Box No. 3: The certificate number, immediately following the country code. Refer to the list of International Three Letter Country Codes. Example: International three letter country code 00001. The certificate number should be printed or stamped; handwritten certificate numbers are not acceptable. Sometimes, the International three letter country code may not precede the export certificate number. In this case, it could be captured in another box separately on the export certificate.

Box No. 4: Slaughtered at: Official number, name of the establishment and the country where the animals were slaughtered and from which the meat in the shipment originated. More than one establishment may appear in this box, depending on the meat products being certified. The establishments may be located in countries different from the country issuing the certificate. All slaughter plants must be eligible to export meat products to Canada.

Box No. 5: Carrier: Name of the carrier, name of the vessel and the voyage number, name of the airline and the flight number, or name of the trucking firm, as applicable.

Box No. 6: Port of loading: Name of the port where the meat product was loaded for export to Canada.

Box No. 7: Date of departure: The date when the meat product left for Canada.

Box No. 8: Processed at: Official number, name of the establishment and the country where the meat product was processed (for example, cutting, curing, cooking). More than one establishment may appear in this box, depending on the meat products being certified. In these instances, the appropriate processing establishment number must also be entered, preceding the product description under item 13, for each product/item line. All processing establishments producing product on this certificate must be eligible to export meat products to Canada and they must all be listed on the certificate.

Box No. 9: Port of landing: The name of the Canadian port where the meat product will be entering Canada.

Box No. 10: Number of exporting establishment: The number of the eligible establishment from where the meat product is shipped.

Box No. 11: Shipping marks: see Use of Shipping Marks. If the OMIC number is being applied on each shipping container in the shipment as the reference to the appropriate OMIC, it is not necessary to enter it in box 11.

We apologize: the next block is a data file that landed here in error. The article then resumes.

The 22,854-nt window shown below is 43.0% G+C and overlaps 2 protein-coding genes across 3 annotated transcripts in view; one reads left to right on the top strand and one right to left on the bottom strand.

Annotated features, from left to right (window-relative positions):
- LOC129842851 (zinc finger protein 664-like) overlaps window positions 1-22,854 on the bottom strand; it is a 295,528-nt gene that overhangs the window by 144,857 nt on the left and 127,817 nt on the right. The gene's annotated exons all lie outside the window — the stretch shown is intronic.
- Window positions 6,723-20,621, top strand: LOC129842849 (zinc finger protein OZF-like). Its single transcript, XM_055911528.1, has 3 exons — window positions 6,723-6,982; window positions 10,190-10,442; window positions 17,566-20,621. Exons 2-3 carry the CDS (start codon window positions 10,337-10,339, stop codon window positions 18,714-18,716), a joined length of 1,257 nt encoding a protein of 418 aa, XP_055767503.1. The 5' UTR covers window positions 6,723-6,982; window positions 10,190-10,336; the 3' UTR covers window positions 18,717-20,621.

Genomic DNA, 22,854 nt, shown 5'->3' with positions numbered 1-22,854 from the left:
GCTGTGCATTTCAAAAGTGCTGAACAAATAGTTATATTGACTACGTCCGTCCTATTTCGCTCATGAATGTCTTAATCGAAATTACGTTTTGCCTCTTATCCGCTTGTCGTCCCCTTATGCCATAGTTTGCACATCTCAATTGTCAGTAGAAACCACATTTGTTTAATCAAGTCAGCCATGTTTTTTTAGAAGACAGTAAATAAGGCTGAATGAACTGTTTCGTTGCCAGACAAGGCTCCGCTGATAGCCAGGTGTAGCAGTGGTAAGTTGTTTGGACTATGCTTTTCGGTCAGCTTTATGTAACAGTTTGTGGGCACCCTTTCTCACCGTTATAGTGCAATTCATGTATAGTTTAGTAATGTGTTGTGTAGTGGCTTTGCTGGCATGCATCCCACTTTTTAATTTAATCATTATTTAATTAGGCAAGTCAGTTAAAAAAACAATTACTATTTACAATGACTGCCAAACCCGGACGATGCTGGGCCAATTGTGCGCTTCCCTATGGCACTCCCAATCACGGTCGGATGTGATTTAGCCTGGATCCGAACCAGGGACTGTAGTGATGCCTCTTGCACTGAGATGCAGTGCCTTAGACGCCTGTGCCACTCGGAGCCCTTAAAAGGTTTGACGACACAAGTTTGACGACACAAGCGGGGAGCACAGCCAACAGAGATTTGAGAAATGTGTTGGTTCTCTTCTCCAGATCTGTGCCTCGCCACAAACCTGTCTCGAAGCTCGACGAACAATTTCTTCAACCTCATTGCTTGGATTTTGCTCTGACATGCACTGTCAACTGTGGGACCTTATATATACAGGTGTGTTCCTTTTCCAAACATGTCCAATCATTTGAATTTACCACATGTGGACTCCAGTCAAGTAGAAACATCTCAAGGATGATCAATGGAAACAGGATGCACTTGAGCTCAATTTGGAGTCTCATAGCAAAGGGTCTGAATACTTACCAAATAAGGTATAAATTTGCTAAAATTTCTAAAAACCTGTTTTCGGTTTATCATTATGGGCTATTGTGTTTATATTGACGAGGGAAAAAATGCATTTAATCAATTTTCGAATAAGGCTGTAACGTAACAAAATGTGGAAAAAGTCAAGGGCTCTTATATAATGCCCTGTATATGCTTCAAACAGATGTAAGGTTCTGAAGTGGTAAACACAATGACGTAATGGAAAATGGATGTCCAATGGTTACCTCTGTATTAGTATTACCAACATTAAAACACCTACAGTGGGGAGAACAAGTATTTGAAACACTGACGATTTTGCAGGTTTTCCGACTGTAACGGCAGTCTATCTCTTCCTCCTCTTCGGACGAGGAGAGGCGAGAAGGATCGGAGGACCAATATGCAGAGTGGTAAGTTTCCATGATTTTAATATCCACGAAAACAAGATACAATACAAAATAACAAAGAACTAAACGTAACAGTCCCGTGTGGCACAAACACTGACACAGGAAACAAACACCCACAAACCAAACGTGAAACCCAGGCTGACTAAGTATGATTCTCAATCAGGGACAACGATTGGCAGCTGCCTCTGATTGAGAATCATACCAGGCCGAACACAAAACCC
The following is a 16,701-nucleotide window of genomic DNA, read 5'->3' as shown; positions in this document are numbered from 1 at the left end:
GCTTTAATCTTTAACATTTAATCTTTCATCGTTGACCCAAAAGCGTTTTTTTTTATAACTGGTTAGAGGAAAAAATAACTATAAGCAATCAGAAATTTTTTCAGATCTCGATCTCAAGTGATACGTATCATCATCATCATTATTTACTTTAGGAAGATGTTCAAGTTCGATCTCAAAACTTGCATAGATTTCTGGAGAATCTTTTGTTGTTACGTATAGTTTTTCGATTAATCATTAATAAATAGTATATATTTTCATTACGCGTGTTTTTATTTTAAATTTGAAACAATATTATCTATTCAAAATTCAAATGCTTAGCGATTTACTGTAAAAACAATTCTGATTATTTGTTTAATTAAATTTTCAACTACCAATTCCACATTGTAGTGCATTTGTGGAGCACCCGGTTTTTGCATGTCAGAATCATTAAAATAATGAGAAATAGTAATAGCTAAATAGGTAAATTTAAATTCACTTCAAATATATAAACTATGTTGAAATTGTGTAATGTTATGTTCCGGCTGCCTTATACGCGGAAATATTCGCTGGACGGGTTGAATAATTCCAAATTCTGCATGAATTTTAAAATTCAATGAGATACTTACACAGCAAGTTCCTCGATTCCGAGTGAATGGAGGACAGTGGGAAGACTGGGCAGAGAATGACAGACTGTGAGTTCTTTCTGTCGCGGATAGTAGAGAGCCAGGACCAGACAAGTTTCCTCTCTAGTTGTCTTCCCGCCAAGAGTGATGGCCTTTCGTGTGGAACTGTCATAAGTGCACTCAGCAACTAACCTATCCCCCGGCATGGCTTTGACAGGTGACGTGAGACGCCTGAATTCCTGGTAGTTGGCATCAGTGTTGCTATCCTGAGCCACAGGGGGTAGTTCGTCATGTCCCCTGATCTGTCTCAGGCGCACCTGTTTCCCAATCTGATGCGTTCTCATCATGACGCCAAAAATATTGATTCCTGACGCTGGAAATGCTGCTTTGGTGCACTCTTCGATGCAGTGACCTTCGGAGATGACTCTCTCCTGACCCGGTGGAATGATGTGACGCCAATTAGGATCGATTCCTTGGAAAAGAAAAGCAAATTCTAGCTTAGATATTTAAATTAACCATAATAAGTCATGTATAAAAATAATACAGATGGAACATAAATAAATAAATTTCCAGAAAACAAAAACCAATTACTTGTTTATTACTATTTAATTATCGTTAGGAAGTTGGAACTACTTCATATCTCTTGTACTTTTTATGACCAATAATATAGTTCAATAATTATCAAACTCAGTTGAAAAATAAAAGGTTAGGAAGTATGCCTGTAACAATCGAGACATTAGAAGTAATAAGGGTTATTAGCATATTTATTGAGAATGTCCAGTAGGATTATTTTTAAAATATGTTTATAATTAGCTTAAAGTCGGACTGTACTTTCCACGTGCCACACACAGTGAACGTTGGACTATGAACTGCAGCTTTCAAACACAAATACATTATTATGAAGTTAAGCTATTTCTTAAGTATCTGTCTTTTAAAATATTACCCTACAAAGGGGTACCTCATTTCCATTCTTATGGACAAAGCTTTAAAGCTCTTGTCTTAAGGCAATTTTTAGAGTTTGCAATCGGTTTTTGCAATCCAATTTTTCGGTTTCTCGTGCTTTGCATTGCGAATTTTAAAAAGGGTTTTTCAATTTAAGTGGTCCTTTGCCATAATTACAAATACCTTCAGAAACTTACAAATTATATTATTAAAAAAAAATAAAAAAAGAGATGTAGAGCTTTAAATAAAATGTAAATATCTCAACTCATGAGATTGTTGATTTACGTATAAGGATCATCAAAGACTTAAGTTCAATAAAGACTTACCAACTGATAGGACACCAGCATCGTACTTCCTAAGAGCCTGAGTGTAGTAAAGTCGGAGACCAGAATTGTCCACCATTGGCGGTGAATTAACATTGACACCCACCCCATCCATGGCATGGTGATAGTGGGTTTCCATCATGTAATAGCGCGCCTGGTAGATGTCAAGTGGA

Unused space must be crossed out.

Box No. 12: Number and type of packages: The number and the type of packages (shipping containers) used to ship the meat products (for example, combos, cartons, drums). If carcasses are shipped, then the word "carcasses" should be entered after the number.

Unused space must be crossed out.

Box No. 13: Description of the meat products: Where more than one establishment is entered in box number 8, "Processed at", the appropriate processing establishment number must be entered, preceding the product description of each product/item line.

In the case of unmarked meat product, the product description should be: "unmarked (name of the meat product)".

For example: Unmarked Boneless Beef

In the case of hermetically sealed containers, commercially sterile or pasteurized (cans, retortable pouches), the product description, the number and weight of hermetically sealed containers in the shipping carton are required.

For example: Corned Beef 05103 N (24 × 340 g)

In all cases, the correct description of the meat product must be the same as the one on the shipping carton. In the case of a beef carcass, a complete side, a hind quarter, a front quarter, a primal cut or a sub-primal cut:

  1. if the product is graded, the grade name or grade symbol must be part of the product description; or,
  2. if the product is ungraded, the words "ungraded beef" must be part of the product description (for more details, see Grade requirements for imported meat products).

In the case of graded whole poultry carcasses, the common name must be accompanied by the grade designation in the product description on the OMIC as well as on the label. The common names to be used are listed in the Standards for Poultry Carcasses of the Canadian Standards of Identity Volume 7, Meat Products.